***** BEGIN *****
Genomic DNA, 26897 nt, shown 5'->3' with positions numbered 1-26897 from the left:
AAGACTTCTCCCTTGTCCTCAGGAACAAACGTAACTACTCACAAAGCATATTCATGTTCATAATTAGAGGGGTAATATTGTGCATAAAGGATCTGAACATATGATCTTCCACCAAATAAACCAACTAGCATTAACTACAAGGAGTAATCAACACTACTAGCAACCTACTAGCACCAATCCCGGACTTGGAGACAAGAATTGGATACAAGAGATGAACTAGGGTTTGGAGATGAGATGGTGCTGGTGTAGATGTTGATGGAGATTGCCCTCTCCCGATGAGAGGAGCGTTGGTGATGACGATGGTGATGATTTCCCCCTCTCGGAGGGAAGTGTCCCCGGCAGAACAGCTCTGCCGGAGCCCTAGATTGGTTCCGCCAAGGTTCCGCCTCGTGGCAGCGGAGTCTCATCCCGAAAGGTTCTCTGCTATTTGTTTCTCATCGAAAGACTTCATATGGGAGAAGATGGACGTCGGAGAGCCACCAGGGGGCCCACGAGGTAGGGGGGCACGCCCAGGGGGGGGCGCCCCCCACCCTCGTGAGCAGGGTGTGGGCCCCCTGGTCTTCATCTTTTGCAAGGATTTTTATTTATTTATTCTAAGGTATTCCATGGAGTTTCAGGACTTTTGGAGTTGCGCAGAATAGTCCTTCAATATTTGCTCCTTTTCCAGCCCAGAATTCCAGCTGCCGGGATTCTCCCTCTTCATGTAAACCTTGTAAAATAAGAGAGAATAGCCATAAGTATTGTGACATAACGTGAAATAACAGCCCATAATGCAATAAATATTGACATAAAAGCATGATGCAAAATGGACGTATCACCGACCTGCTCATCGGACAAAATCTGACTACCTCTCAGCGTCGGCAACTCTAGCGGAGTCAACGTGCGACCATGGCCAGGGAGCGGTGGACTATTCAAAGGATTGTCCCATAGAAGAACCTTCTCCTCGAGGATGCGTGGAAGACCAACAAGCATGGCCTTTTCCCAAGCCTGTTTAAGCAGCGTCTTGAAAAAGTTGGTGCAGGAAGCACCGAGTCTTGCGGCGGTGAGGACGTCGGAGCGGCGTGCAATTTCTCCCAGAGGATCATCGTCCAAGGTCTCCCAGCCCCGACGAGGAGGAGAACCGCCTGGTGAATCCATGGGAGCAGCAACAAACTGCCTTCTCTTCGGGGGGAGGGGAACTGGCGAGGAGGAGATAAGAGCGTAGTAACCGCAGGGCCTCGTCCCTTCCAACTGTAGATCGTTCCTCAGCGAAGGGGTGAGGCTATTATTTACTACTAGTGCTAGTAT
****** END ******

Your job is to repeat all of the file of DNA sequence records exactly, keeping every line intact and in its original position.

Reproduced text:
Genomic DNA, 26897 nt, shown 5'->3' with positions numbered 1-26897 from the left:
AAGACTTCTCCCTTGTCCTCAGGAACAAACGTAACTACTCACAAAGCATATTCATGTTCATAATTAGAGGGGTAATATTGTGCATAAAGGATCTGAACATATGATCTTCCACCAAATAAACCAACTAGCATTAACTACAAGGAGTAATCAACACTACTAGCAACCTACTAGCACCAATCCCGGACTTGGAGACAAGAATTGGATACAAGAGATGAACTAGGGTTTGGAGATGAGATGGTGCTGGTGTAGATGTTGATGGAGATTGCCCTCTCCCGATGAGAGGAGCGTTGGTGATGACGATGGTGATGATTTCCCCCTCTCGGAGGGAAGTGTCCCCGGCAGAACAGCTCTGCCGGAGCCCTAGATTGGTTCCGCCAAGGTTCCGCCTCGTGGCAGCGGAGTCTCATCCCGAAAGGTTCTCTGCTATTTGTTTCTCATCGAAAGACTTCATATGGGAGAAGATGGACGTCGGAGAGCCACCAGGGGGCCCACGAGGTAGGGGGGCACGCCCAGGGGGGGGCGCCCCCCACCCTCGTGAGCAGGGTGTGGGCCCCCTGGTCTTCATCTTTTGCAAGGATTTTTATTTATTTATTCTAAGGTATTCCATGGAGTTTCAGGACTTTTGGAGTTGCGCAGAATAGTCCTTCAATATTTGCTCCTTTTCCAGCCCAGAATTCCAGCTGCCGGGATTCTCCCTCTTCATGTAAACCTTGTAAAATAAGAGAGAATAGCCATAAGTATTGTGACATAACGTGAAATAACAGCCCATAATGCAATAAATATTGACATAAAAGCATGATGCAAAATGGACGTATCACCGACCTGCTCATCGGACAAAATCTGACTACCTCTCAGCGTCGGCAACTCTAGCGGAGTCAACGTGCGACCATGGCCAGGGAGCGGTGGACTATTCAAAGGATTGTCCCATAGAAGAACCTTCTCCTCGAGGATGCGTGGAAGACCAACAAGCATGGCCTTTTCCCAAGCCTGTTTAAGCAGCGTCTTGAAAAAGTTGGTGCAGGAAGCACCGAGTCTTGCGGCGGTGAGGACGTCGGAGCGGCGTGCAATTTCTCCCAGAGGATCATCGTCCAAGGTCTCCCAGCCCCGACGAGGAGGAGAACCGCCTGGTGAATCCATGGGAGCAGCAACAAACTGCCTTCTCTTCGGGGGGAGGGGAACTGGCGAGGAGGAGATAAGAGCGTAGTAACCGCAGGGCCTCGTCCCTTCCAACTGTAGATCGTTCCTCAGCGAAGGGGTGAGGCTATTATTTACTACTAGTGCTAGTAT